For most people, Space Jam is nothing more than a pleasant bit of nostalgia, a movie you might have loved as a kid growing up in the 90s but don’t think about much these days. Maybe you remember the Monstars, but you can’t recall the name of their conniving alien overlord; perhaps you can still picture Michael Jordan crash-landing in ToonTown, but you can’t quite put your finger on how he got there. No matter how foggy your recollection of Space Jam may be, there’s one piece of it you almost certainly remember clear as day: the fucking ripper of a theme song that thing had.
If, consumed by a strange desire to revisit “Space Jam” by the Quad City DJ’s, you go looking for it on YouTube, you’ll find a song just as earth-shatteringly good as you remember—but you’ll also find something else: hundreds upon hundreds of “Space Jam” mashups. They span pretty much every genre imaginable, covering everything from classic rock:
To eighties classics:
To nineties bops:
The further down the “Space Jam” mashup rabbit hole you go, the weirder it gets. There’s a subreddit called r/comeonandslam devoted to these things—known as “slams,” “jams,” or “slamjams”—that has more than 36,000 members. To these people, slams are a religion, and Charles Barkley—not Michael Jordan—is their messiah. His face appears in almost every “Space Jam” mashup video on YouTube, crudely photoshopped over that of Cher, or Ritchie Valens, or all six members of Kansas.
Why do so many of these exist? Why lionize Barkley, who appeared in Space Jam for about 15 seconds, over Jordan, the movie’s star? And how is it possible that 25 years after Space Jam came out, people are still making slams to this day?
If you dig deep enough, you’ll find answers to those questions on r/comeonandslam, where self-described slammers and jammers have chronicled the rise, fall, and rebirth of slams with the rigor and dedication of PhD-endowed historians. According to one longtime slammer, the saga begins around 2005, when the first-ever “Space Jam” mashup—“Savage Slam”—surfaced on the forum You’re the Man Now, Dog, an early aughts oasis of memes, dumb jokes, and other obscure internet ephemera. Other slams followed in its wake—because people thought they were a) funny b) legitimately sick or c) both—and, according to the aforementioned slammer, they “possibly started to migrate onto YouTube (no evidence found as of yet).”
Then, in 2008, brothers Brian and Liam Raum created a free online role-playing game known as Barkley Shut Up and Jam: Gaiden. (The game was inspired, in part, by Barkley Shut Up and Jam!, made for the Sega Genesis. Its full title: Tales of Game's Presents Chef Boyardee's Barkley, Shut Up and Jam: Gaiden, Chapter 1 of the Hoopz Barkley SaGa.) Here’s the synopsis of the Baums’ game, per GameSetWatch:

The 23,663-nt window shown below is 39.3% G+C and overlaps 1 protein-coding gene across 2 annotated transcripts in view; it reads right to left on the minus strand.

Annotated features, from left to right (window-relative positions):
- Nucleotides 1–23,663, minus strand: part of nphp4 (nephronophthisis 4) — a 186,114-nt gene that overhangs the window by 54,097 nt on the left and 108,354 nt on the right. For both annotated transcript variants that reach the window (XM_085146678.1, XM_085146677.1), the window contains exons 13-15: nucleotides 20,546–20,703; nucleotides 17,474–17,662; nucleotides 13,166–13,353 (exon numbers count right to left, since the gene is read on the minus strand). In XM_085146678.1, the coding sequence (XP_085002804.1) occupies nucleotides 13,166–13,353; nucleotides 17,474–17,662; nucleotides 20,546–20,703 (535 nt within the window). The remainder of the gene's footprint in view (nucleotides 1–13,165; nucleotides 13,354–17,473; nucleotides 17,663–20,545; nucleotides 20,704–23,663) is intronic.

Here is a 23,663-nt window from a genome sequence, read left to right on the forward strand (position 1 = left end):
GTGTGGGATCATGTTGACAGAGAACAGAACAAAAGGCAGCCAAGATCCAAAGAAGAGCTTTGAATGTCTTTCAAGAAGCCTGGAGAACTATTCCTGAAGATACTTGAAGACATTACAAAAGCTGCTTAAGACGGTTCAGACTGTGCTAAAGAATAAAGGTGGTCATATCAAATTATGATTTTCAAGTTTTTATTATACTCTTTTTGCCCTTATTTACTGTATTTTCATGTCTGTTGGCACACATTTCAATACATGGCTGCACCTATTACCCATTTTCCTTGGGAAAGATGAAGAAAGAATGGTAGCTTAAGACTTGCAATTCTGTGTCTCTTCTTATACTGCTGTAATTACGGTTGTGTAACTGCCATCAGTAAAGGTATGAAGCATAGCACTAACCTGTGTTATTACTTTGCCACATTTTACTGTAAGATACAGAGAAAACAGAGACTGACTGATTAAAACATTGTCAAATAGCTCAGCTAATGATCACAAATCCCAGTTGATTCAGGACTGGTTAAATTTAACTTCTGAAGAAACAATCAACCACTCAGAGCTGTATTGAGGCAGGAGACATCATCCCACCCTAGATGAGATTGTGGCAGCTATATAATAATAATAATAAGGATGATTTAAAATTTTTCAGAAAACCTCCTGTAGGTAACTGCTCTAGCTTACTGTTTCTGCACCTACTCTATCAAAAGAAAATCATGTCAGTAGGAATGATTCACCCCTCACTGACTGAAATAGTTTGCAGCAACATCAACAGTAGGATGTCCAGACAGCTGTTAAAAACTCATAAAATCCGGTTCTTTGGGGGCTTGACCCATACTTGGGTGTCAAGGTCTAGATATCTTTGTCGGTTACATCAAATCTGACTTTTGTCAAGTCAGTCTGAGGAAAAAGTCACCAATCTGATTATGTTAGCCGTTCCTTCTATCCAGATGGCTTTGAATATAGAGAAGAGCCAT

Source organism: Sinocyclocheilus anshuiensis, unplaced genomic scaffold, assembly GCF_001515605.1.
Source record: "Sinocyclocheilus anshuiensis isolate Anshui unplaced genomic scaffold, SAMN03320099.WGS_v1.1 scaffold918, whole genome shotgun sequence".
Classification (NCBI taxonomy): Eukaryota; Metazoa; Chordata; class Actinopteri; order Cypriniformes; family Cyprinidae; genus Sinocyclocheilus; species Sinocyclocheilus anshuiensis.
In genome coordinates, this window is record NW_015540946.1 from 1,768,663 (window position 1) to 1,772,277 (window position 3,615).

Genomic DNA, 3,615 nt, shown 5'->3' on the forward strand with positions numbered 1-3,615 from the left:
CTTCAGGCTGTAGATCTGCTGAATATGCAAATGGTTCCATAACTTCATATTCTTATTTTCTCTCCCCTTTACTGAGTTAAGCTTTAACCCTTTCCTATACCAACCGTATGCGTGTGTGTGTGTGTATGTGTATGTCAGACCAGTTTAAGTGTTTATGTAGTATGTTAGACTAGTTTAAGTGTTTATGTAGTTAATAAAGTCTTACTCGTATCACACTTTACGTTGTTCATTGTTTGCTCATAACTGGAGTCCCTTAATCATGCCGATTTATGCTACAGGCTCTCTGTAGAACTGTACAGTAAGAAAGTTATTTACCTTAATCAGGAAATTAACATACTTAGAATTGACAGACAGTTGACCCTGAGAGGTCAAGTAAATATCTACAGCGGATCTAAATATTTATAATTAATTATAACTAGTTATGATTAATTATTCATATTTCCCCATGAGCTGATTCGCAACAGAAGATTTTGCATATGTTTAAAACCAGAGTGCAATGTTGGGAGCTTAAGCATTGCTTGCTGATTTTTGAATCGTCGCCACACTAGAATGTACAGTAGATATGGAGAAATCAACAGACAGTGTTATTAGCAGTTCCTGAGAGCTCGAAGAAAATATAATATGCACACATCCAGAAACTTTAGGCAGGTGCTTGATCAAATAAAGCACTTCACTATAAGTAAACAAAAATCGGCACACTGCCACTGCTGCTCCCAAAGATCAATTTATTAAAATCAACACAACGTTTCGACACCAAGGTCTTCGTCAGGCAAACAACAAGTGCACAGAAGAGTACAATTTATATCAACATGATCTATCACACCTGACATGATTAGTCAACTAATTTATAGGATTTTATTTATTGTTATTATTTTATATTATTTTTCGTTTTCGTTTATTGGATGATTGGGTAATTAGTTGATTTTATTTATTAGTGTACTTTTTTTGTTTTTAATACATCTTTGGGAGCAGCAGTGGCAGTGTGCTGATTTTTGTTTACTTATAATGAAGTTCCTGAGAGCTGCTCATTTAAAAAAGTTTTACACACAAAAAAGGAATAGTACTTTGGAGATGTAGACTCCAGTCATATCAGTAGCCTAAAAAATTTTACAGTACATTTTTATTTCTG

[In 2041,] thousands upon thousands of the world's greatest ballers were massacred in a swath of violence and sports bigotry as the game was outlawed worldwide. The reason: the Chaos Dunk, a jam so powerful its mere existence threatens the balance of chaos and order. Among the few ballers and fans that survived the basketball genocide was Charles Barkley, the man capable of performing the "Verboten Jam"…
Flash forward 12 years to the post-cyberpocalyptic ruins of Neo New York, 2053. A Chaos Dunk rocks the island of Manhattan, killing 15 million. When the finger is put on the aging Charles Barkley, he must evade the capture of the B-Ball Removal Department, led by former friend and baller Michael Jordan, and disappear into the dangerous underground of the post-cyberpocalypse to clear his name and find out the mysterious truth behind the Chaos Dunk. Joined by allies along the way, including his son Hoopz, Barkley must face the dangers of a life he thought he gave up a long time ago and discover the secrets behind the terrorist organization B.L.O.O.D.M.O.S.E.S.
The game was, according to the Baums, an elaborate bit, created largely as an excuse to call something “Barkley Shut Up and Jam”—but it was so weirdly well-made that it gained a cult following. Here’s where slams come in: The game’s main theme song was the first ever “Space Jam” mashup, “Savage Slam.”
As Barkley Shut Up and Jam: Gaiden made its way around the internet, so, too, did “Savage Slam.” Suddenly, slams began to spread like wildfire. According to that previously cited redditor, 2009-2014 marked “the golden age of Slam Jams on YouTube, spurred on by Gaiden and initially popularized by 'comeonandslam'.” From 2015 to the present, slams have “died down a lot,” the user writes—but they’re “still being made by those who want to work that body, work that body, and make sure they don't hurt nobody.”
Barkley’s Shut Up and Jam: Gaiden only goes so far in explaining Barkley’s primacy in the slamjam canon. An equally large reason for his dominance in the hearts and minds of slammers, they say, is simply because they like him better than Michael Jordan. As one slammer put it: “Michael Jordan isn't funny. Charles Barkley is hilarious.”
After a long dry spell, the past several months have seen new slams appear on YouTube, and in the annals of r/comeonandslam, every few days. It’s impossible to say for sure what triggered the renaissance, but the most likely explanation may be that Space Jam: A New Legacy, starring LeBron James, is coming out next month. The film’s producers have abandoned the old theme song for a new one, “We Win,” by Lil Baby and Kirk Franklin. No one, not even the messianic Barkley himself, can predict the future—but if a mashup called “We Slam” doesn’t make its way to the top of r/comeonandslam by the end of July, I’ll eat a basketball.
Come on and slam, and follow Drew Schwartz on Twitter.